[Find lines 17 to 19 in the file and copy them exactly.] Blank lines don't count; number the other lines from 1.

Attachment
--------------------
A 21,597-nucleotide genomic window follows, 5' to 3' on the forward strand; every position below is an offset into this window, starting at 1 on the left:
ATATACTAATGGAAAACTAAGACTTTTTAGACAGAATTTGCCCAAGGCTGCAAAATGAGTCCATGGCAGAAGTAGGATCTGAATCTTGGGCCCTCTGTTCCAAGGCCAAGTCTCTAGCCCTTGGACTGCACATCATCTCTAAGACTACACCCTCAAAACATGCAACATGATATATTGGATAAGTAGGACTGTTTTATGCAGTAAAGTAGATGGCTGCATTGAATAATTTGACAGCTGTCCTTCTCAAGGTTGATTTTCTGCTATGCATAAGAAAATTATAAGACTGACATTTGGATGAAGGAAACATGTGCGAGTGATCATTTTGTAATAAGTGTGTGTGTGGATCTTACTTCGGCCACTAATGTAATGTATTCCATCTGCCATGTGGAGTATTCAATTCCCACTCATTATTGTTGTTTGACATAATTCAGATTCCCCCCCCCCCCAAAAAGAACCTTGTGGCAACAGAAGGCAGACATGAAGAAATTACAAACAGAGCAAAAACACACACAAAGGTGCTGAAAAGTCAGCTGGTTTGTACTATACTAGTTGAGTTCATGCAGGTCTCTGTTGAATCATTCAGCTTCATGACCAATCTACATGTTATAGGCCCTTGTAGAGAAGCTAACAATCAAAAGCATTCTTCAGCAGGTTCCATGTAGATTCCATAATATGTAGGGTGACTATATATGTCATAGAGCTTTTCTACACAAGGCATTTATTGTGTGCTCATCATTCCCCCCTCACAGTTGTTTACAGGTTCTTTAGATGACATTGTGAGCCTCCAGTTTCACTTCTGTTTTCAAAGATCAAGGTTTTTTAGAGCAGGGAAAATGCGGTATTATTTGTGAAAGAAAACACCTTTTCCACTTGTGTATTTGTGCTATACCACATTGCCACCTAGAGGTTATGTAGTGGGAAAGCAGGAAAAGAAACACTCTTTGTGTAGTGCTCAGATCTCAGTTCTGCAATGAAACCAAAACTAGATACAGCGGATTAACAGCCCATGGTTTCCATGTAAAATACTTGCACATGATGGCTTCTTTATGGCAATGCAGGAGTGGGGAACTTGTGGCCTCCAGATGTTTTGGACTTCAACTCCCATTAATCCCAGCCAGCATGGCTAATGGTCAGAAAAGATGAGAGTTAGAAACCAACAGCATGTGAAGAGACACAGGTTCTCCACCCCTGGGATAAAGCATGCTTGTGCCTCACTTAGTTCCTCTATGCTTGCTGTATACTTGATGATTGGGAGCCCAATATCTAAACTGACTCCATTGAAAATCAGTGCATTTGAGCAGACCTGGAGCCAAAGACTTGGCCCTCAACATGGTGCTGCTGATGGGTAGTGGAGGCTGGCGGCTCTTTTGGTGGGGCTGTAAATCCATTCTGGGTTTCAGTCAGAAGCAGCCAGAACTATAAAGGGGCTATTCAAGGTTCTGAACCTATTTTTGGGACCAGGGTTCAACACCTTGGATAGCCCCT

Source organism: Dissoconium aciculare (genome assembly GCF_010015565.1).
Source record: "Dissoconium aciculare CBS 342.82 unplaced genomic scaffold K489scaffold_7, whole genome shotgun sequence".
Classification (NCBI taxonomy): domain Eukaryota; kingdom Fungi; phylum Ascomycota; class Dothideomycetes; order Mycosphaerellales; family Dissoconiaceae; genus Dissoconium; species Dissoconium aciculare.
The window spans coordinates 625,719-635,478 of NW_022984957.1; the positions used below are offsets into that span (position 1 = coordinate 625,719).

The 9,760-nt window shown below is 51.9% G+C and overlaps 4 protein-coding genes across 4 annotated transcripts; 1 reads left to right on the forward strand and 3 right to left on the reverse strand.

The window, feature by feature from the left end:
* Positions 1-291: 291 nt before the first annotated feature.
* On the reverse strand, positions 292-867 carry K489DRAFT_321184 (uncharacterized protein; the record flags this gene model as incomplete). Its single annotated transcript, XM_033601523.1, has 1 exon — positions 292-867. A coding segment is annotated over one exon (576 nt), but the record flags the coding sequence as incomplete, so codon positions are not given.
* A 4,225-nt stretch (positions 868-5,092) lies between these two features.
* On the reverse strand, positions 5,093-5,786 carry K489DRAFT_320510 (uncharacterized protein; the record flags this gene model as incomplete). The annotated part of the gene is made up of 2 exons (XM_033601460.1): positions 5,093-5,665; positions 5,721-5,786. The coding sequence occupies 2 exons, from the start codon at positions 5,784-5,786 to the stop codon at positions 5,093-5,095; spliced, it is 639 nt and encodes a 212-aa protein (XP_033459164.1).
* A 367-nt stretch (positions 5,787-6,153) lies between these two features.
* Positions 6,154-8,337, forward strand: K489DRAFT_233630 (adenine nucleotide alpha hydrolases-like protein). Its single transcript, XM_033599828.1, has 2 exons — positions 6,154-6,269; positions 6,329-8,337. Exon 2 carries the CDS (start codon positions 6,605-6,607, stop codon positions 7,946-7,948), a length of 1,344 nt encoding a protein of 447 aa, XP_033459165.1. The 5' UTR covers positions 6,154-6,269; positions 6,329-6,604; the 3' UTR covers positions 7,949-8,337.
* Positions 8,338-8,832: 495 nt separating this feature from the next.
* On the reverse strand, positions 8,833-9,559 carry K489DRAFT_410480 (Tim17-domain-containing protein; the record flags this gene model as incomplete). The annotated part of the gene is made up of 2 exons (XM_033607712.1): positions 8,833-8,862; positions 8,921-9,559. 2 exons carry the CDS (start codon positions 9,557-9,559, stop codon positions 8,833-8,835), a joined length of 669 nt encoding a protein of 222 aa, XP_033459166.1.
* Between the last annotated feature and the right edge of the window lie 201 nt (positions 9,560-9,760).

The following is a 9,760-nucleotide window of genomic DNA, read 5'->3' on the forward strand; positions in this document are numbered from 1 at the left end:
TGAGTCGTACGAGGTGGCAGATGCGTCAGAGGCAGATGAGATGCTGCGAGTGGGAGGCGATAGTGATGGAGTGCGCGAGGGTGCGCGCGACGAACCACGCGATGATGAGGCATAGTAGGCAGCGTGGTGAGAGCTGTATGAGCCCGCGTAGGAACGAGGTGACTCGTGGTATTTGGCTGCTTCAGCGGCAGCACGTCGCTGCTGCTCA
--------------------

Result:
* Between the last annotated feature and the right edge of the window lie 201 nt (positions 9,560-9,760).

The following is a 9,760-nucleotide window of genomic DNA, read 5'->3' on the forward strand; positions in this document are numbered from 1 at the left end:
TGAGTCGTACGAGGTGGCAGATGCGTCAGAGGCAGATGAGATGCTGCGAGTGGGAGGCGATAGTGATGGAGTGCGCGAGGGTGCGCGCGACGAACCACGCGATGATGAGGCATAGTAGGCAGCGTGGTGAGAGCTGTATGAGCCCGCGTAGGAACGAGGTGACTCGTGGTATTTGGCTGCTTCAGCGGCAGCACGTCGCTGCTGCTCA